There is no firmly scheduled time for the data release, around 0200GMT is a good guess.
Some moderation in the size of the surplus is expected. Improving imports (expected) will be taken as a sign of firming domestic demand in China.
China trade balance:
- expected CNY 327.8bn, prior was CNY 516.8bn
- expected +28.6%, prior was +10.9%
- expected +17.6%, prior was -0.2%
China trade balance:
- expected $52.0bn, prior was $78.2bn
- expected +38.0%, prior +18.1%
- expected +24.4%, prior was +6.5%
Report on Yellen
The FX semi-annual assessment on FX is due on Thursday. The report says Yellen could scale back criteria for manipulator, which could help Switzerland get off the list.
In any case, the whole manipulation label is a joke. Trump promised to do it on Day 1 and never did and now it sounds like Yellen is pretty much done with the whole charade. You can see how little CHF cared about manipulation talk and they openly manipulated for years.
Further headlines are crossing from Federal Reserve Chair Powell interview on US TV show 60 Minutes
Further now, Headlines via Reuters:
- reopening too quickly a ‘principal risk’ to recovery
- Fed will support economy until recovery is complete
- in assessing progress wants to see labor force participation moving back up
- Fed does not want inflation to go materially above 2% and return to the ‘bad, old inflation days’
- does want inflation ‘moderately’ above 2% for some time
- does not appear the case now that large federal deficits cause inflation
- some parts of the country more than fully recovered, but real disparities exist
- lower wage workers who lost jobs should be able to return to them ‘much faster now’
- for many people, the covid recession is over but for millions of others it is not and ‘we’re going to keep those people in mind’
- economic recovery has been ‘better, consistently better than I’d expected’, helped by support from congress and the Fed
- with vaccinations ‘you’re seeing the resumption of what appears to be a very strong expansion’
- asked if he feared the US a year ago was looking at a great depression scenario, says ‘I never really thought that was a likely outcome’
- would have been ‘shocked’ if told this time last year that more than 550,000 Americans would die of covid
- some asset prices are elevated by some historical metrics
- fed can’t predict asset bubbles, more focused on resiliency of system if shocks occur
- believes financial system has wherewithal to stand significant shock to markets
- ‘very low’ chance of a repeat of the 2008 financial crisis
- ‘most parts of the financial system made it through quite a stress test’ in last year’s economy collapse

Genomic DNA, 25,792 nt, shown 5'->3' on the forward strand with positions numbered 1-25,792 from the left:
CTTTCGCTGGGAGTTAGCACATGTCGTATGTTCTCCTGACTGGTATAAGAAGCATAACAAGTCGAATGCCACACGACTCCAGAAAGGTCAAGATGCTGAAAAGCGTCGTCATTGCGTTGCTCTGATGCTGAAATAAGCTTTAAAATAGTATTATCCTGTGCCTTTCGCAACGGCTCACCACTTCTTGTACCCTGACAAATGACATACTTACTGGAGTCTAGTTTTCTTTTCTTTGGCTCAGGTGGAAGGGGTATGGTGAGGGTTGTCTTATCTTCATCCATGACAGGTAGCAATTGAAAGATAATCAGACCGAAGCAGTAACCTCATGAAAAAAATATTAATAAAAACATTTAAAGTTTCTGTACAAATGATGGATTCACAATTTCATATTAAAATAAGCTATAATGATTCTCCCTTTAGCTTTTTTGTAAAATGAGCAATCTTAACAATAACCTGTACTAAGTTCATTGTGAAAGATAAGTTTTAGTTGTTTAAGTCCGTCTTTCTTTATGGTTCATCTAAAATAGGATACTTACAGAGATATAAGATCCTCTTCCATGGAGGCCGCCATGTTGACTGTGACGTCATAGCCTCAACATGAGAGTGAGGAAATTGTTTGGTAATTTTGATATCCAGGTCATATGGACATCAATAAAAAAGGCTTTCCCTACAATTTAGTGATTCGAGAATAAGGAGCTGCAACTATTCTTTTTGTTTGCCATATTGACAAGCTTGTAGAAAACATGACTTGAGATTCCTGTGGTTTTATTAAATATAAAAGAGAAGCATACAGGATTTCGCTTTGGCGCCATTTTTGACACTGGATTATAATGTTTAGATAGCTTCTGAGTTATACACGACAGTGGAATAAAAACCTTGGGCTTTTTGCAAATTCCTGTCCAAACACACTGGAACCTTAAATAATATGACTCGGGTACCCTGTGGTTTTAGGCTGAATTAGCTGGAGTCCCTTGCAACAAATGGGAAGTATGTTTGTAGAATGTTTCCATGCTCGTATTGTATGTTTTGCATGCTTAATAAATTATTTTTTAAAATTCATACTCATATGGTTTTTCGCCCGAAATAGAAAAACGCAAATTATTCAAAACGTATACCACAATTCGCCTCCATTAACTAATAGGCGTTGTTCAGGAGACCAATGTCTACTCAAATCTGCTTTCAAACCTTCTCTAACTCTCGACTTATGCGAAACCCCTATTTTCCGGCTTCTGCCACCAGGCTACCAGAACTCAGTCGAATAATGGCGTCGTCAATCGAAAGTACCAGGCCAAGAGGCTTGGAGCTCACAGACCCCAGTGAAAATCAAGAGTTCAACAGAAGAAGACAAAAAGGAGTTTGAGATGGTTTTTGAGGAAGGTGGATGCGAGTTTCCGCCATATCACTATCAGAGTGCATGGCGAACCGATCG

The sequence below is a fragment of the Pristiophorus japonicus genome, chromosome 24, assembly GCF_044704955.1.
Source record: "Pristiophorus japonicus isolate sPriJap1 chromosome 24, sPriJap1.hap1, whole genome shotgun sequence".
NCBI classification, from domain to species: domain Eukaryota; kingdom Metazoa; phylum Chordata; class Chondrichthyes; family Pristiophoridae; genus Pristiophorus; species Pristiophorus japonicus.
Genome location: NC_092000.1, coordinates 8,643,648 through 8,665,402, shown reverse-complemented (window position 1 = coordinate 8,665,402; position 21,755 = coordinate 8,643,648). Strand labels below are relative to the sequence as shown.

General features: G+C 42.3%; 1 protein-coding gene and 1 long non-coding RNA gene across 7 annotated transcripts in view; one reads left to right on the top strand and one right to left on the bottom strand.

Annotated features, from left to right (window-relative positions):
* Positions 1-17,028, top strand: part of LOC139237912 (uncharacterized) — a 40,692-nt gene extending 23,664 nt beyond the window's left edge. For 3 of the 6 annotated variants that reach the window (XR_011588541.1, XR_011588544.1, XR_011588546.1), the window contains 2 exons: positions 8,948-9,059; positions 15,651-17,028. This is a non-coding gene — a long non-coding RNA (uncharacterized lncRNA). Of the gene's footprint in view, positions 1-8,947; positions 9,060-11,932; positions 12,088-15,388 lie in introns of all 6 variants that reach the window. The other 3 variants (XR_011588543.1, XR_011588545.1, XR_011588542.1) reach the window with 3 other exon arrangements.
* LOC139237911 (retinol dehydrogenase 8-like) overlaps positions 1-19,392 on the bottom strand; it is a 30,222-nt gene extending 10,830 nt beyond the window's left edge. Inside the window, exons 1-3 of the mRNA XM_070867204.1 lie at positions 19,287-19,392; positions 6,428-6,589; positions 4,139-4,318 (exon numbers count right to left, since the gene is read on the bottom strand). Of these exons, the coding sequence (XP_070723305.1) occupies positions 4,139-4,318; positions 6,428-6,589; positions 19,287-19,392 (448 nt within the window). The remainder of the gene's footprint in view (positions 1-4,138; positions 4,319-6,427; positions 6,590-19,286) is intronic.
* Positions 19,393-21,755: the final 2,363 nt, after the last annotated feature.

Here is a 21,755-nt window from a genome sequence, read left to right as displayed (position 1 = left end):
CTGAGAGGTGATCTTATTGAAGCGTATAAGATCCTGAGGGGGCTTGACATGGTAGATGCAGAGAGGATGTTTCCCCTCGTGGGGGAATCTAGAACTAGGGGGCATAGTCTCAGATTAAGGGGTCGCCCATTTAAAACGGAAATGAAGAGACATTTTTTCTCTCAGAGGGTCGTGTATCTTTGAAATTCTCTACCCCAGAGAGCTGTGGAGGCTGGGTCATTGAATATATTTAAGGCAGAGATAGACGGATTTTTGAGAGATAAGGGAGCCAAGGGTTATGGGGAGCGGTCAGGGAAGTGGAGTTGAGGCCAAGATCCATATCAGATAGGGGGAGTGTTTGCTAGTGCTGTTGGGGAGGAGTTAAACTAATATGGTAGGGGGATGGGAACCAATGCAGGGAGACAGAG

- monitoring situation with Archegos ‘very carefully,’ does not seem to raise issues around stability of the financial system or the institutions involved
- is concerning that a single client could cause such large losses, suggest ‘significant shortfall’ in understanding of risks
- fed working hard studying digital currency, but no decision yet
- possible digital currency could be a benefit, but involves ‘subtle, complex’ set of questions
A PBOC research paper is highlighting that a household credit boom could tend to drag down economic growth more so than corporate debt.
- researchers say household leverage slowed real per-capita GDP growth by 3.7% in five years
- due to indebted houlsegholds reducing consumption
- and that highly-indebted households are vulnerable to negative income changes
- recommend that policy makers strictly control the leverage of households
The rapid increase in household debt in China has been driven by mortgages & a relaxation in lending standards.
Latest data released by Markit – 7 April 2021
- Composite PMI 53.2 vs 52.5 prelim
The preliminary report can be found here. Some modest upside revisions to the final readings as also seen in the earlier French and German reports. The composite reading is the highest since last July as economic activity stabilised towards the end of Q1.
The manufacturing sector continues to take the lead with services activity seen improving slightly amid tighter restrictions. That may yet remain the case in Q2 as the virus situation continues to pose a threat for the time being. Markit notes that:
“Eurozone business activity bounced back in March, returning to growth after four months of decline with an even stronger expansion than signaled by the forecast-beating ‘flash’ data.
“Manufacturing is booming, led by surging production in Germany, and the hard-hit service sector has come close to stabilizing as optimism about the outlook improved further during the month. Firms’ expectations of growth are running at the highest for just over three years amid growing hopes that the vaccine roll-out will boost sales in the coming months.
“Strengthening demand has already led to the largest rise in backlogs of uncompleted work seen for almost three years, encouraging increasing numbers of firms to take on additional staff. Improving labour markets trends should help further lift consumer confidence and spending as we head into the second quarter.
“The survey therefore indicates that the economy has weathered recent lockdowns far better than many had expected, thanks to resurgent manufacturing growth and signs that social distancing and mobility restrictions are having far less of an impact on service sector businesses than seen this time last year. This resilience suggests not only that companies and their customers are looking ahead to better times, but have also increasingly adapted to life with the virus.”